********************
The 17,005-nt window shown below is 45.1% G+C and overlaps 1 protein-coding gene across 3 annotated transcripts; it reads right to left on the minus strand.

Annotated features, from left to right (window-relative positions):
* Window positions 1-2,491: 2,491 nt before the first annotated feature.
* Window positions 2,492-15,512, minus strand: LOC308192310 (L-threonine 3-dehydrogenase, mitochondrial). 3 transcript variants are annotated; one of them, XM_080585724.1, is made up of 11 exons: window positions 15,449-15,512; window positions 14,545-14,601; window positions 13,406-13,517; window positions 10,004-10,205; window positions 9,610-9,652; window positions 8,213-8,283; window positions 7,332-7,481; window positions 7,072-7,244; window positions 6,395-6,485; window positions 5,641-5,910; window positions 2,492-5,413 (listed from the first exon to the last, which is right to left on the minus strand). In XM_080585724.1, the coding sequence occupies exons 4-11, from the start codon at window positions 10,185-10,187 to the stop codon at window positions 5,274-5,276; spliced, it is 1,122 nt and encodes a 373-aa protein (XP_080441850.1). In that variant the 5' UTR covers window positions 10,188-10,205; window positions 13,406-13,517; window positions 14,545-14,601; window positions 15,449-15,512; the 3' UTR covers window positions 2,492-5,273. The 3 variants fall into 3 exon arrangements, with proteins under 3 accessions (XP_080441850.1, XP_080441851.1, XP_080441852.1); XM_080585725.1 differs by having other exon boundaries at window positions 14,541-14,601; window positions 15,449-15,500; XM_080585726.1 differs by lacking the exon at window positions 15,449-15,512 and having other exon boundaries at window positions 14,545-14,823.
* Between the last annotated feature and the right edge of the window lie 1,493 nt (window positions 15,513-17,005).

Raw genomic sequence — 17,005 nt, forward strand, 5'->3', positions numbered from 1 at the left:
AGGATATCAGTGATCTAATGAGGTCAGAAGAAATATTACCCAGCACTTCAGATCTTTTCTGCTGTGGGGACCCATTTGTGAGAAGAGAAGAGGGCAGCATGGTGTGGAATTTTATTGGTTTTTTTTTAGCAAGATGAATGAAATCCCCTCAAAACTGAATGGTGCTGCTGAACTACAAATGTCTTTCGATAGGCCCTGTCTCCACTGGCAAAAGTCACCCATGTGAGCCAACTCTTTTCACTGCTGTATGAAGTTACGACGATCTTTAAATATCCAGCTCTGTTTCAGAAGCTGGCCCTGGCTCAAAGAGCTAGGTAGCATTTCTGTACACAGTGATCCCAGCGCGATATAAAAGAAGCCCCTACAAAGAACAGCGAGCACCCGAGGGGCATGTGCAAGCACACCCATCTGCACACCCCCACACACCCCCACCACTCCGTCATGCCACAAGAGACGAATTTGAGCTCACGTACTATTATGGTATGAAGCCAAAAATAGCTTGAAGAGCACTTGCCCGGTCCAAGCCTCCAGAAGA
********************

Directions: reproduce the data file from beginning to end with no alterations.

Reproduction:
The 17,005-nt window shown below is 45.1% G+C and overlaps 1 protein-coding gene across 3 annotated transcripts; it reads right to left on the minus strand.

Annotated features, from left to right (window-relative positions):
* Window positions 1-2,491: 2,491 nt before the first annotated feature.
* Window positions 2,492-15,512, minus strand: LOC308192310 (L-threonine 3-dehydrogenase, mitochondrial). 3 transcript variants are annotated; one of them, XM_080585724.1, is made up of 11 exons: window positions 15,449-15,512; window positions 14,545-14,601; window positions 13,406-13,517; window positions 10,004-10,205; window positions 9,610-9,652; window positions 8,213-8,283; window positions 7,332-7,481; window positions 7,072-7,244; window positions 6,395-6,485; window positions 5,641-5,910; window positions 2,492-5,413 (listed from the first exon to the last, which is right to left on the minus strand). In XM_080585724.1, the coding sequence occupies exons 4-11, from the start codon at window positions 10,185-10,187 to the stop codon at window positions 5,274-5,276; spliced, it is 1,122 nt and encodes a 373-aa protein (XP_080441850.1). In that variant the 5' UTR covers window positions 10,188-10,205; window positions 13,406-13,517; window positions 14,545-14,601; window positions 15,449-15,512; the 3' UTR covers window positions 2,492-5,273. The 3 variants fall into 3 exon arrangements, with proteins under 3 accessions (XP_080441850.1, XP_080441851.1, XP_080441852.1); XM_080585725.1 differs by having other exon boundaries at window positions 14,541-14,601; window positions 15,449-15,500; XM_080585726.1 differs by lacking the exon at window positions 15,449-15,512 and having other exon boundaries at window positions 14,545-14,823.
* Between the last annotated feature and the right edge of the window lie 1,493 nt (window positions 15,513-17,005).

Raw genomic sequence — 17,005 nt, forward strand, 5'->3', positions numbered from 1 at the left:
AGGATATCAGTGATCTAATGAGGTCAGAAGAAATATTACCCAGCACTTCAGATCTTTTCTGCTGTGGGGACCCATTTGTGAGAAGAGAAGAGGGCAGCATGGTGTGGAATTTTATTGGTTTTTTTTTAGCAAGATGAATGAAATCCCCTCAAAACTGAATGGTGCTGCTGAACTACAAATGTCTTTCGATAGGCCCTGTCTCCACTGGCAAAAGTCACCCATGTGAGCCAACTCTTTTCACTGCTGTATGAAGTTACGACGATCTTTAAATATCCAGCTCTGTTTCAGAAGCTGGCCCTGGCTCAAAGAGCTAGGTAGCATTTCTGTACACAGTGATCCCAGCGCGATATAAAAGAAGCCCCTACAAAGAACAGCGAGCACCCGAGGGGCATGTGCAAGCACACCCATCTGCACACCCCCACACACCCCCACCACTCCGTCATGCCACAAGAGACGAATTTGAGCTCACGTACTATTATGGTATGAAGCCAAAAATAGCTTGAAGAGCACTTGCCCGGTCCAAGCCTCCAGAAGA